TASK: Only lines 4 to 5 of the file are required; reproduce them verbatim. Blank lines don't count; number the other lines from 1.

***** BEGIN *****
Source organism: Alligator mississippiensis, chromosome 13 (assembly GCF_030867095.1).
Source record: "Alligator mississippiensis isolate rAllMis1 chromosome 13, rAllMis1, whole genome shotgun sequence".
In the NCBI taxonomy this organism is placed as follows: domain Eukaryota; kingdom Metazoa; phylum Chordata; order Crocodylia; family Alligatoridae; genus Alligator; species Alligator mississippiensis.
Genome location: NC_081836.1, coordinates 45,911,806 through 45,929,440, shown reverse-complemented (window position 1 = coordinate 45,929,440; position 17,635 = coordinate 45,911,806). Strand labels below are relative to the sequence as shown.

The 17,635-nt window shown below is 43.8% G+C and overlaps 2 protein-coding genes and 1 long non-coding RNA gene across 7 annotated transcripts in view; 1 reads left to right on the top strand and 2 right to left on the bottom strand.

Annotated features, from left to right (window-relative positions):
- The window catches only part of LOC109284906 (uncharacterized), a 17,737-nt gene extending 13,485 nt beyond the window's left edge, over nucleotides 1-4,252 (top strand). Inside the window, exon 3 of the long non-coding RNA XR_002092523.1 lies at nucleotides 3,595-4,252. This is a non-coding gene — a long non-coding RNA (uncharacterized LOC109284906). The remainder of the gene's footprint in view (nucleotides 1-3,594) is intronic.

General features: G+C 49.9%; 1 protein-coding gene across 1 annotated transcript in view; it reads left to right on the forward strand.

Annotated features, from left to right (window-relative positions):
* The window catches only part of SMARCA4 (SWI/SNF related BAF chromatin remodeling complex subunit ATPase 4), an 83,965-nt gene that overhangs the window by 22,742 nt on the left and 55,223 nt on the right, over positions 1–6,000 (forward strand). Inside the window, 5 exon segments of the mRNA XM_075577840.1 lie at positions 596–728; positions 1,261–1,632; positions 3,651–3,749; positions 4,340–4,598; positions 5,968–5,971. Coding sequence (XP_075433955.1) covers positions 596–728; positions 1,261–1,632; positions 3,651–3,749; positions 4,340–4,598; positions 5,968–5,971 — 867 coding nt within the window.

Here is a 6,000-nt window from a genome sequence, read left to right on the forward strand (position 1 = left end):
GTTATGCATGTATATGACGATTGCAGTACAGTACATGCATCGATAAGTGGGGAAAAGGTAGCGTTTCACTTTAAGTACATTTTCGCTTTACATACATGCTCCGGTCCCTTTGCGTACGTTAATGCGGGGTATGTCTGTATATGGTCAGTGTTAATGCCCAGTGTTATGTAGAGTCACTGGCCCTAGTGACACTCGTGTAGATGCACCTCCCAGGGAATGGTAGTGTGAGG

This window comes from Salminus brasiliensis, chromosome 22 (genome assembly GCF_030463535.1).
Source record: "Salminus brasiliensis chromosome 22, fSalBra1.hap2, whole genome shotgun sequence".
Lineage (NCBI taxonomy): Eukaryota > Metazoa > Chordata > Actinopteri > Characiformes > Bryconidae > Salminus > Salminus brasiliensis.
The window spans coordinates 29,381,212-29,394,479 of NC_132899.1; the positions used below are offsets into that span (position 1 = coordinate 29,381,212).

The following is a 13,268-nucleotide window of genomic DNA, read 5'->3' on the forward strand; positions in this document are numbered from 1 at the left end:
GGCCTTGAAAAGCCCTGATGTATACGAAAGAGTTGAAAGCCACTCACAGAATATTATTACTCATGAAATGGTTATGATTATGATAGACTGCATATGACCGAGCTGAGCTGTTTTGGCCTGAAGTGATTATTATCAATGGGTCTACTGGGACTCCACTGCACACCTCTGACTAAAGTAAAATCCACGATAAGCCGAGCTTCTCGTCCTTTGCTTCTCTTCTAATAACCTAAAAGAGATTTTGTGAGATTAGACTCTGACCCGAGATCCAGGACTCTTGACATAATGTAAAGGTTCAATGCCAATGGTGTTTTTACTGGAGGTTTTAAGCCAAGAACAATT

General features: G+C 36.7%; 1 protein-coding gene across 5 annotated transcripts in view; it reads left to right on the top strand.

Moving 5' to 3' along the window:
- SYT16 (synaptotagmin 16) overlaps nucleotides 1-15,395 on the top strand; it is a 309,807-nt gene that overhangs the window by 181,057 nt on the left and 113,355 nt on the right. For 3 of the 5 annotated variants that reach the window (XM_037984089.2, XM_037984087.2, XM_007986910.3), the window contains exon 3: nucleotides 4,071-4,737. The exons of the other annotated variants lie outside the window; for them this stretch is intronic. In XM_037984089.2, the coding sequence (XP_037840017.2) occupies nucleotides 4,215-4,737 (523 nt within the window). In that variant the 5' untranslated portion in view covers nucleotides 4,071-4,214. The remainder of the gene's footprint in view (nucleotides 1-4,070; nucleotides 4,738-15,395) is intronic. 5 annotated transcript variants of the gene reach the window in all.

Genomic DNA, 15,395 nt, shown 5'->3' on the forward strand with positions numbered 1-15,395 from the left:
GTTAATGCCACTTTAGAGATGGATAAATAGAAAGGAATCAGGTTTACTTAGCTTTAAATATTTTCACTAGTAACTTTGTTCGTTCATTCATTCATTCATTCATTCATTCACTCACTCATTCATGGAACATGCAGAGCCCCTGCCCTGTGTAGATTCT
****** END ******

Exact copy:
Genome location: NC_081836.1, coordinates 45,911,806 through 45,929,440, shown reverse-complemented (window position 1 = coordinate 45,929,440; position 17,635 = coordinate 45,911,806). Strand labels below are relative to the sequence as shown.

The 17,635-nt window shown below is 43.8% G+C and overlaps 2 protein-coding genes and 1 long non-coding RNA gene across 7 annotated transcripts in view; 1 reads left to right on the top strand and 2 right to left on the bottom strand.